Bluetooth devices must be able to recognise each other and load the appropriate software to discover the higher level abilities each device supports. Interoperability at the application level requires identical protocol stacks. Different Bluetooth devices (PCs, handhelds, headsets, cellular telephones) have different compliance requirements. To obtain more functionality, the Bluetooth software framework will reuse existing specifications such as OBEX, vCard/vCalendar, human interface device (HID), and TCP/IP.
Device compliance requires conformance to both the Bluetooth specification and existing protocols. The software framework is contemplating functions like configuration and diagnosis utility, device discovery, cable emulation, peripheral communication, audio communication and call control, object exchange for business cards and phone books, and networking protocol.
The Bluetooth specification contemplates interfaces where the radio modules may be integrated into notebook personal computers or attached using PC-card or USB.
Notebook PC usage models include remote networking using a Bluetooth cellular phone, speakerphone applications using a Bluetooth cellular phone, business card exchange between Bluetooth notebooks, handhelds, and phones, and calendar synchronisation between Bluetooth notebooks, handhelds, and phones.
Bluetooth technology is operating system independent and not tied to any specific operating system. Implementations of the Bluetooth for several commercial operating systems are in development. For notebook computers, the implementation of the Bluetooth in Microsoft Windows 98 and NT 5.0 using WDM and NDIS drivers is being contemplated. Customer-visible interoperability is promoted by requiring minimal levels of software functionality, such as speakerphone, on notebook computers.
Data exchange. Bluetooth’s ability to penetrate solid objects and its capability for maximum mobility within the piconet allow for many data exchange applications. For example, with Bluetooth a person could synchronise his phone to a PC without taking the phone out of his pocket or purse. The omnidirectional capability of Bluetooth allows synchronisation to start when the phone is brought into the range of the PC. This synchronisation does’t require the phone to be in a fixed location. LAN access. Because there are no line-of-sight requirements, Bluetooth is well suited to wirelessly connect a device to a wired network. Also, multipoint capability allows multiple devices to effectively share the media. Since Bluetooth’s aggregate bandwidth is limited to 1 Mbps, the performance is not very encouraging. Dial-up networking. Emulating an EIA/TIA232 connection between a portable computer and a mobile phone for establishing a dial-up connection to the Internet is also an application targeted by Bluetooth. The primary advantage of Bluetooth is that the user can leave the mobile phone clipped to his belt or in a pocket and walk around for the entire dial-up connection. Voice applications. A native feature of the Bluetooth specification is synchronous voice channels. Bluetooth has the ability to reserve bandwidth for carrying digital voice data. It can support as many as three simultaneous full-duplex voice conversations within a piconet. Security issues. Since Bluetooth is omnidirectional, it can be monitored by a snooping device from any direction, including hidden locations. Bluetooth makes it possible to prevent eavesdroping on a conversation by providing authentication and encryption in its baseband protocol. Authentication relies on a challenge-response protocol utilising a secret key (password). Both devices must contain the same secret key. The protocol allows each device to authenticate the other. After the devices are authenticated, it is possible to encrypt the transmission for added security.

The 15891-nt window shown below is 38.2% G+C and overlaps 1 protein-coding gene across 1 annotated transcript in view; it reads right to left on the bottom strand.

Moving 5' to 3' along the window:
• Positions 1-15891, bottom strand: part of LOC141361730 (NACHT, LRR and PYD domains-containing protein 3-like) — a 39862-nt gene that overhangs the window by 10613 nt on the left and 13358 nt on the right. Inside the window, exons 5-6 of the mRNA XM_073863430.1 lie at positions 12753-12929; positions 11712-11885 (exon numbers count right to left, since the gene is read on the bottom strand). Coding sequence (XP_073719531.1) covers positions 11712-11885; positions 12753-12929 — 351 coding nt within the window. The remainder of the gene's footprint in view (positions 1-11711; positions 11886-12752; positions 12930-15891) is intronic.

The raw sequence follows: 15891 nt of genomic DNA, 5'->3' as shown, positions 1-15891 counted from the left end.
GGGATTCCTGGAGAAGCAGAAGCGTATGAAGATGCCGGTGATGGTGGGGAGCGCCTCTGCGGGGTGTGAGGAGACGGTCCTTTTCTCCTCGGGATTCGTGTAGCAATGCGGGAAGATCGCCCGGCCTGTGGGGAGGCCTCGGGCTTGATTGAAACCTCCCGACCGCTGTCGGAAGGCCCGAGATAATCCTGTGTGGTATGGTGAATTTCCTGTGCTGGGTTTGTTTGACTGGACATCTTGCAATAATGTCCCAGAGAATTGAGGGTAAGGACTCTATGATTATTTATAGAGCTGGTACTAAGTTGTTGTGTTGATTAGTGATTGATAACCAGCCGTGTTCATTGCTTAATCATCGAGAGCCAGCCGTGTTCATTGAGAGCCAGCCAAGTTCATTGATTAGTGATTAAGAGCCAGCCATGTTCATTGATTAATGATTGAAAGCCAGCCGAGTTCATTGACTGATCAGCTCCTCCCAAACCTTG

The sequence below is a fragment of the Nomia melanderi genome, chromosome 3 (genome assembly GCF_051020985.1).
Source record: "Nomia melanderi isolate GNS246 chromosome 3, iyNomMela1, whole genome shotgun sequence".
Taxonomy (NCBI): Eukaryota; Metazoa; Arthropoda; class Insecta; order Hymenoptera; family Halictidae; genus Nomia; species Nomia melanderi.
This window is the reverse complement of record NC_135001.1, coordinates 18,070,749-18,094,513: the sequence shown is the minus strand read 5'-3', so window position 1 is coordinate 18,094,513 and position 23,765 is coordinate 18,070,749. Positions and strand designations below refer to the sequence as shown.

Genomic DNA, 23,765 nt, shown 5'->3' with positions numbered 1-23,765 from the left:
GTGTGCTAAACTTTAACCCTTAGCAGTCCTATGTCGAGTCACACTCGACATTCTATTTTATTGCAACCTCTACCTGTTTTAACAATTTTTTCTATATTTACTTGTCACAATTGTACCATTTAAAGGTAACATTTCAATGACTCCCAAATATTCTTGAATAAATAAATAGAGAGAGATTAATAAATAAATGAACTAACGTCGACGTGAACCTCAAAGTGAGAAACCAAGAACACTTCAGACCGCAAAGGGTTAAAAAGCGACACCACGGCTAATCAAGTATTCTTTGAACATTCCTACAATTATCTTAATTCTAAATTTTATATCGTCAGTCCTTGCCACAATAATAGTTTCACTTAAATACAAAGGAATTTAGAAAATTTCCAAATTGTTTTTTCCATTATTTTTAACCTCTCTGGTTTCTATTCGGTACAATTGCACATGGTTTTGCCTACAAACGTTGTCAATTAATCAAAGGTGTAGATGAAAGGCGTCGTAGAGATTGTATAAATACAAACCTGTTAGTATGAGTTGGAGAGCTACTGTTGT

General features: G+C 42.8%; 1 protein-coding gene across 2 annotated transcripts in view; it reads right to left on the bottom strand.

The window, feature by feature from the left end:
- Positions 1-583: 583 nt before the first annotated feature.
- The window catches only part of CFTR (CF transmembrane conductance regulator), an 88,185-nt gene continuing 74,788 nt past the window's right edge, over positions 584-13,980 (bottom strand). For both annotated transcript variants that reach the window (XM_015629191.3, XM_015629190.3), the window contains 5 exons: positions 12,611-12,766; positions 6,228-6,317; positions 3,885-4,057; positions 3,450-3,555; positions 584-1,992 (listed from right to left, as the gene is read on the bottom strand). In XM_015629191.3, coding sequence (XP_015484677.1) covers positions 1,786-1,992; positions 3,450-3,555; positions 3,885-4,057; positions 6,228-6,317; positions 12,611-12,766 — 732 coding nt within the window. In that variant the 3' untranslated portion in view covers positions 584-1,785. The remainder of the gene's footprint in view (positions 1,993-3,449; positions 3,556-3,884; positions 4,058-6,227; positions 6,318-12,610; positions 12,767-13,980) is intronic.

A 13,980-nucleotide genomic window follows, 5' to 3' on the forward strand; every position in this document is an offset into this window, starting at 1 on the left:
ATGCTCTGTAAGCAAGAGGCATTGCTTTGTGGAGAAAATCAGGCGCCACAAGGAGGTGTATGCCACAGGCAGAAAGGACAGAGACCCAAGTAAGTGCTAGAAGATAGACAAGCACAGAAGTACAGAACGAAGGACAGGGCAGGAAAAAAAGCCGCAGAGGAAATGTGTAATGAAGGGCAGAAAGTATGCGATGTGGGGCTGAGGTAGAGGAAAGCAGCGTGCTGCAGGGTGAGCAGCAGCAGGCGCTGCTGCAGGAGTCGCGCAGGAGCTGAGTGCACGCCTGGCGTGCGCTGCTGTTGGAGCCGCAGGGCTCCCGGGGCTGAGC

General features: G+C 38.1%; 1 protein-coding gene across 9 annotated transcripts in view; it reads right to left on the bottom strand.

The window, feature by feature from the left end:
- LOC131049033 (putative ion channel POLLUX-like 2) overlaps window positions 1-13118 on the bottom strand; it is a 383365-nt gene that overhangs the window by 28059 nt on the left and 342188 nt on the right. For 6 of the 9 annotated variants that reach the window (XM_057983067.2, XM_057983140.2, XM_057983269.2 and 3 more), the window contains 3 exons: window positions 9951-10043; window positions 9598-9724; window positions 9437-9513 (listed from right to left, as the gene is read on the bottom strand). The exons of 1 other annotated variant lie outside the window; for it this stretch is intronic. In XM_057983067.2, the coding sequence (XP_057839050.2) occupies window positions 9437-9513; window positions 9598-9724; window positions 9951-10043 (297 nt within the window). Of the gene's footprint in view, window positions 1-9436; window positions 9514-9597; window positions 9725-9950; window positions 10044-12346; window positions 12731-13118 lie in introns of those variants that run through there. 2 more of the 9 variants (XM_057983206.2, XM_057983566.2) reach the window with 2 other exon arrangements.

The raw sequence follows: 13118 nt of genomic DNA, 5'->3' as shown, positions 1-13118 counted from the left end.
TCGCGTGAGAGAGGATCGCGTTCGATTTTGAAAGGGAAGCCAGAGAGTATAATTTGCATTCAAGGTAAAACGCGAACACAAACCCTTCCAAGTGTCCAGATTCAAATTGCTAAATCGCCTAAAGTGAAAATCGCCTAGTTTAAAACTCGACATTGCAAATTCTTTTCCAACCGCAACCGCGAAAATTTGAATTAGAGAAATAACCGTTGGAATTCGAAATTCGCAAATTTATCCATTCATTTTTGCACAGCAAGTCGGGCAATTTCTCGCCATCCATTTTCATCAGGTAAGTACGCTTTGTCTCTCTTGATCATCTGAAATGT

Bluetooth technology is being developed through the combined contributions of the members of the Bluetooth Special Interest Group. Intel brings architectural knowledge, advanced silicon technology, manufacturing expertise, and software components to the group. Ericsson contributed the basic radio technology. Nokia contributed the radio technology and mobile handset software. IBM and Toshiba developed a common specification for integrating Bluetooth technology into mobile devices. Microsoft, Lucent technologies, Motorola, and 3Com have signed on as primary Bluetooth promoters. Many smaller companies worldwide have also signed up for royalty-free rights to the emerging standard.
The final word
Bluetooth technology is being developed as an open specification, and will be licensed royalty-free to all companies who sign up to become members of the Bluetooth initiative. This will allow a quick proliferation of the technology through a wide-range of mobile products and devices. Products integrated with Bluetooth radios are expected to hit the market shortly.